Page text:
I promise this will be a post about art, but first I'd like to talk about what Seattle can't stop talking about: the weather.
The snow falling outside my window right now is as fat as feathers. It's unusual and fantastic. I haven't seen snow like this since I lived in northern Michigan, which gets that chunky, classic lake-effect snow. As we enter the second week of this city's #Snowpocalypse—today seems to be its dramatic climax—and wait for this alien white stuff to transform back into this region's normal shit, rain, I find myself thinking about my favorite part of living in the midwest: hygge.
Often described as "a Danish tradition of coziness," hygge is a recently rediscovered term that's become increasingly hip in northern, wintery, white cities. It's a feeling of coziness that can, apparently, be summoned in a cup of hot chocolate under a snowy window. Or via a warm fireplace and a nice novel. It's sweet and sentimental, people will have you believe. But I think hygge is a bit different. It's a cozy feeling, yes, but it's one that's won. To describe it, I will have to visit a true winter hardship that Seattle will never have to really endure, a polar vortex.
In 2015, Minneapolis was undergoing a polar vortex that made the state colder than Antarctica. I remember this clearly because I was assistant directing a play at the time that was set in Antarctica, and we had to cancel a performance of the play because Minnesota's temperatures were more extreme than this planet's coldest continent. Minneapolitans, like most Midwesterners, predictably laughed at the weather. Just like in a hurricane, there's nothing you can do during times like this but stop everything, hunker down with friends, and throw a party. This is where hygge comes from.
Polar vortexes move like a hurricane, and the experience of this 2015 vortex reminded me of my family, who are very funny swamp people from Florida, and the way they treat hurricanes. My most distinct family moments have all been during hurricanes because they are a time when the family must band together to avoid drowning, or at least drown together. I would argue that this creates a sort of southern hygge, one filled with grilled meats instead of hotdish. But the dark humor is the same: In a hurricane, grandpa will tell stories of his neighbor who survived a twister by holding onto his toilet (surprise, hurricanes are filled with tornadoes); in a polar vortex, my friends all talk about that one sorority girl they knew who died by passing out drunk in a snowbank (different girls—this is a common thing in the midwest).
So while hygge is a feeling that sometimes happens while holding a warm cup of hot chocolate, it's not something that can be bought. It is the result of a crisis that requires many people to come together. During periods of hygge, the world feels like it might end, and that's thrilling because it means you don't have to work. In fact, it's unclear when you may have to work again. You might as well drink.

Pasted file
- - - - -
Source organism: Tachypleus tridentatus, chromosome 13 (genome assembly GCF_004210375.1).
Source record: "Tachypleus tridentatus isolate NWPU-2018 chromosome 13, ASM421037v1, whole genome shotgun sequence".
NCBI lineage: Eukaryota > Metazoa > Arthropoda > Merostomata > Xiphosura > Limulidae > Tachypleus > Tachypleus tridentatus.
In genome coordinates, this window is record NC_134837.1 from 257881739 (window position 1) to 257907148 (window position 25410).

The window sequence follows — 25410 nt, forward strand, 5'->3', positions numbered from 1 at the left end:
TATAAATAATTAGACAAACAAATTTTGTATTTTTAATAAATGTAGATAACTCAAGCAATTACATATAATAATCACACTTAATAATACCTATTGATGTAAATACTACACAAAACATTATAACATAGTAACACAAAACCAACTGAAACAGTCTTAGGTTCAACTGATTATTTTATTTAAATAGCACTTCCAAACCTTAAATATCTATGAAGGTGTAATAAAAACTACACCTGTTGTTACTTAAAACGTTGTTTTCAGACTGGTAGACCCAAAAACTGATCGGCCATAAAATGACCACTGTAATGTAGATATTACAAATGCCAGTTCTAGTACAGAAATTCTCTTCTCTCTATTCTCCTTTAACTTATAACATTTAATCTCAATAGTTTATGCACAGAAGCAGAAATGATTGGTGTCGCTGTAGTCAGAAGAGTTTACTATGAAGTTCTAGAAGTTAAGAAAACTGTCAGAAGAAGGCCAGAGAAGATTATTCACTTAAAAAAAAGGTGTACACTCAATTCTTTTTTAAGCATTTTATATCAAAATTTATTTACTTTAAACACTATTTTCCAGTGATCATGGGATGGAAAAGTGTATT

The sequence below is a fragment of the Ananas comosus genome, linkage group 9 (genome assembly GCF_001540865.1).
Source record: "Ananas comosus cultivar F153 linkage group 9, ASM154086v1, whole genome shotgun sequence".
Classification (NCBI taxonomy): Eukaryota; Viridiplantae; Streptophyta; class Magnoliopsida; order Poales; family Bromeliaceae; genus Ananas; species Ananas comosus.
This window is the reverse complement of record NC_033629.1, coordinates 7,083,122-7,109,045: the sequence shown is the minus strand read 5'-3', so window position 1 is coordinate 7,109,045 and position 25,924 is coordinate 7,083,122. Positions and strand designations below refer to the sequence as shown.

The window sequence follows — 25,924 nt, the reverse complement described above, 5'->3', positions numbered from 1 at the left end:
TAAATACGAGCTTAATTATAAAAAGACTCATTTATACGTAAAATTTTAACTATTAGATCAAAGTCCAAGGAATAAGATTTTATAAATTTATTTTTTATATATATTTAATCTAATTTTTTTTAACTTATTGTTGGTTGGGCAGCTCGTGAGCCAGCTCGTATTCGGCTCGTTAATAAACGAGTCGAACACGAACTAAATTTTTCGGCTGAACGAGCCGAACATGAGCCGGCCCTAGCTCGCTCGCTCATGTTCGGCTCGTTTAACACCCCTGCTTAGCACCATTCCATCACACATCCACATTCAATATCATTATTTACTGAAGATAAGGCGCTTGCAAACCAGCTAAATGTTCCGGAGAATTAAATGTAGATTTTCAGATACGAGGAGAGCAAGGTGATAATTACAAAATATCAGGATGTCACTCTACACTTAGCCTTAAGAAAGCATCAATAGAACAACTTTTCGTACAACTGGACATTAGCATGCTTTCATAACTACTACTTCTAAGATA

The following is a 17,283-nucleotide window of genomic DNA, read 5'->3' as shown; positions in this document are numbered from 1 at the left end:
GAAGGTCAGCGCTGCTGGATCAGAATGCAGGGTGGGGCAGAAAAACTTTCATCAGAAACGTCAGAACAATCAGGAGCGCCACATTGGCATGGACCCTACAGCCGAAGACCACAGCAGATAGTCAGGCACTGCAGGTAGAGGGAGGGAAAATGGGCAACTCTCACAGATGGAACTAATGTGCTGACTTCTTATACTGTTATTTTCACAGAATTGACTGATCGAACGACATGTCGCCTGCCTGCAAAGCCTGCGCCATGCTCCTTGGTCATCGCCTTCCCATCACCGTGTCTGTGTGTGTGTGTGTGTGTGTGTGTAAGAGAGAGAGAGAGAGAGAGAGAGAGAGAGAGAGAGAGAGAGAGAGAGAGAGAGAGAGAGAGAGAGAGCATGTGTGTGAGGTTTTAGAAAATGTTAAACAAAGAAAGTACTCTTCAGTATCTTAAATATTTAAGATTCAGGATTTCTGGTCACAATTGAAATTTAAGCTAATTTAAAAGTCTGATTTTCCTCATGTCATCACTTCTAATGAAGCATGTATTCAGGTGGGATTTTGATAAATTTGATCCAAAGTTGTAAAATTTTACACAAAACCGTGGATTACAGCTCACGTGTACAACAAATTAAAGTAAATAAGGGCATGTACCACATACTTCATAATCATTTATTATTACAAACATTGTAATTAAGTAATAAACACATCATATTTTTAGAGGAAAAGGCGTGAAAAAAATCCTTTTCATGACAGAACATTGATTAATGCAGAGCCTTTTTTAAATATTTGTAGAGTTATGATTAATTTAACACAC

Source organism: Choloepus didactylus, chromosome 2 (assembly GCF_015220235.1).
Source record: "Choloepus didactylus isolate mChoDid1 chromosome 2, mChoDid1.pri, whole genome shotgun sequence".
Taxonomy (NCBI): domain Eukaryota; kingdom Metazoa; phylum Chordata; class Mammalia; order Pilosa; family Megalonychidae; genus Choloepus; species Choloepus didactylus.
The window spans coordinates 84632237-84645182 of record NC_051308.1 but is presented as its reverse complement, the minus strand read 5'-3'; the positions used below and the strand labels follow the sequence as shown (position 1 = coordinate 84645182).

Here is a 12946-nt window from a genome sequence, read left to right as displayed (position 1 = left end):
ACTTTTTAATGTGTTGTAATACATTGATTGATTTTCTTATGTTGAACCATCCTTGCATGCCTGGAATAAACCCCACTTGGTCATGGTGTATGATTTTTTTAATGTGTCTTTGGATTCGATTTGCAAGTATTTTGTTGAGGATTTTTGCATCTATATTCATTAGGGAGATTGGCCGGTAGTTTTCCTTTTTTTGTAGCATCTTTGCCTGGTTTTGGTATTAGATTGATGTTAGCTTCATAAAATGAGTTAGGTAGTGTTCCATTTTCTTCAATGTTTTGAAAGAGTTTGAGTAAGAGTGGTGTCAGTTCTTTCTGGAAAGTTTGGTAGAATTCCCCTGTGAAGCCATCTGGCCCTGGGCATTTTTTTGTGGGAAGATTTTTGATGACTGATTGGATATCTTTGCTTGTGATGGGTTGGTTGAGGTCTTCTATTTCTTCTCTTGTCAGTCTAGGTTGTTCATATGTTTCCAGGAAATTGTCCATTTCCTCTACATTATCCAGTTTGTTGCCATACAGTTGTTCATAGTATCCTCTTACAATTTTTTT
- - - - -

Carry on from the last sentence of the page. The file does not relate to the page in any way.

Seattle has been experiencing its own hygge this weekend. Saturday in Cal Anderson Park was like an impromptu winter Burning Man. People were erecting penis ice sculptures like it was a Bacchanal. But there were other smaller, truer moments of hygge:
Now to what this has to do with art.
Last Thursday, right before our second big burst of #Snowpocalypse struck, I encountered a piece of art at the Pioneer Square Art Walk that forced hygge. They were a pair of rug pants.
The pants, created by Janelle Abbott, one-half of the fashion duo FEMAIL, were a part of Abbott's show, Desperately Seeking Shavasana, at Party Hat. They were intended to be a playful exploration of shavasana, the "corpse pose" in yoga that contemplates death, as well as the necessity of rest and America's obsession with self-care. Other parts of the studio were decorated with cement stuffed animals sitting on rugs—a good representation of what people look like when they go into k-holes. When wearing these rug pants, you are forced to succumb to the earth and become one of those cement goblins. It was surprisingly heavy, like a weighted blanket attached to the back of your pants preventing you from moving.
While a bit twee from above, once I was in the pants I was transformed. Suddenly, the ceiling—a really ugly ceiling with cement and pipes—was gorgeous. I couldn't stop looking at it because there was nothing else to do. I was cozy, and the key to this was the struggle. Without the crisis, the rug pulling me down, there was no release. This is needed for hygge. True coziness is a person's mastery over a world that's dragging them down, whether that be a snowstorm, hurricane, or a 40+ hour work week. It is resistance.
Anyhow, enjoy the snow. Hopefully we don't die during our commutes.